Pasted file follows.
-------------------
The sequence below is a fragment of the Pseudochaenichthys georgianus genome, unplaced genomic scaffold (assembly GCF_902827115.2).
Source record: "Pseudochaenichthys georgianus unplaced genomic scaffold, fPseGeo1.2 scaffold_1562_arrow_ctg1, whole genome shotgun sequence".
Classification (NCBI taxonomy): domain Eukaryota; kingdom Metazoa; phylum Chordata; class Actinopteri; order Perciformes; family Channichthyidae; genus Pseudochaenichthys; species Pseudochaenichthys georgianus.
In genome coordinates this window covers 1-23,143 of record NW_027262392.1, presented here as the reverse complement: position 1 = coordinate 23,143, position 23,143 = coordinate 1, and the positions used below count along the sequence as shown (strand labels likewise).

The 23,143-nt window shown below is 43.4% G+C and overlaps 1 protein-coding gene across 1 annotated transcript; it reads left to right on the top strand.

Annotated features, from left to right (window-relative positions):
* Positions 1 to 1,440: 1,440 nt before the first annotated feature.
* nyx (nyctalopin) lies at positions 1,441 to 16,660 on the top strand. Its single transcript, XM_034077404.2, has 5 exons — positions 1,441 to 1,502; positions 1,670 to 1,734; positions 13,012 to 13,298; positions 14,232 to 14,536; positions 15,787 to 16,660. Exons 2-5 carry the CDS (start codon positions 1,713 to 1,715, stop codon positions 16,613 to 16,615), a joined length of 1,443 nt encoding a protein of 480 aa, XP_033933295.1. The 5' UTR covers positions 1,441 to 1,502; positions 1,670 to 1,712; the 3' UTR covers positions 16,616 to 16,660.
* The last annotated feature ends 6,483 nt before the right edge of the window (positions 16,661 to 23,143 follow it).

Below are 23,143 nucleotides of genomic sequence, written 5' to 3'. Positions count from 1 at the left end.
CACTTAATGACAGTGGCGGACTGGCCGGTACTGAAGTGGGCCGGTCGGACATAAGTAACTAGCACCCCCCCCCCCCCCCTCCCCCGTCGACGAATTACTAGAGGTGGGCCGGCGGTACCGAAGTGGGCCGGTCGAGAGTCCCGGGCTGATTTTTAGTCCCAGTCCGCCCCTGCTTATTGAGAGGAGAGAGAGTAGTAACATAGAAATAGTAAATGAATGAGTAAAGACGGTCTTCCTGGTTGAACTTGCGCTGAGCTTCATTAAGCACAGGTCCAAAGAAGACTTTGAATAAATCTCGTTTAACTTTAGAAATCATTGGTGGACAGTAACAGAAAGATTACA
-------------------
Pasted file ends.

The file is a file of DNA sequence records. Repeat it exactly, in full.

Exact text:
The sequence below is a fragment of the Pseudochaenichthys georgianus genome, unplaced genomic scaffold (assembly GCF_902827115.2).
Source record: "Pseudochaenichthys georgianus unplaced genomic scaffold, fPseGeo1.2 scaffold_1562_arrow_ctg1, whole genome shotgun sequence".
Classification (NCBI taxonomy): domain Eukaryota; kingdom Metazoa; phylum Chordata; class Actinopteri; order Perciformes; family Channichthyidae; genus Pseudochaenichthys; species Pseudochaenichthys georgianus.
In genome coordinates this window covers 1-23,143 of record NW_027262392.1, presented here as the reverse complement: position 1 = coordinate 23,143, position 23,143 = coordinate 1, and the positions used below count along the sequence as shown (strand labels likewise).

The 23,143-nt window shown below is 43.4% G+C and overlaps 1 protein-coding gene across 1 annotated transcript; it reads left to right on the top strand.

Annotated features, from left to right (window-relative positions):
* Positions 1 to 1,440: 1,440 nt before the first annotated feature.
* nyx (nyctalopin) lies at positions 1,441 to 16,660 on the top strand. Its single transcript, XM_034077404.2, has 5 exons — positions 1,441 to 1,502; positions 1,670 to 1,734; positions 13,012 to 13,298; positions 14,232 to 14,536; positions 15,787 to 16,660. Exons 2-5 carry the CDS (start codon positions 1,713 to 1,715, stop codon positions 16,613 to 16,615), a joined length of 1,443 nt encoding a protein of 480 aa, XP_033933295.1. The 5' UTR covers positions 1,441 to 1,502; positions 1,670 to 1,712; the 3' UTR covers positions 16,616 to 16,660.
* The last annotated feature ends 6,483 nt before the right edge of the window (positions 16,661 to 23,143 follow it).

Below are 23,143 nucleotides of genomic sequence, written 5' to 3'. Positions count from 1 at the left end.
CACTTAATGACAGTGGCGGACTGGCCGGTACTGAAGTGGGCCGGTCGGACATAAGTAACTAGCACCCCCCCCCCCCCCCTCCCCCGTCGACGAATTACTAGAGGTGGGCCGGCGGTACCGAAGTGGGCCGGTCGAGAGTCCCGGGCTGATTTTTAGTCCCAGTCCGCCCCTGCTTATTGAGAGGAGAGAGAGTAGTAACATAGAAATAGTAAATGAATGAGTAAAGACGGTCTTCCTGGTTGAACTTGCGCTGAGCTTCATTAAGCACAGGTCCAAAGAAGACTTTGAATAAATCTCGTTTAACTTTAGAAATCATTGGTGGACAGTAACAGAAAGATTACA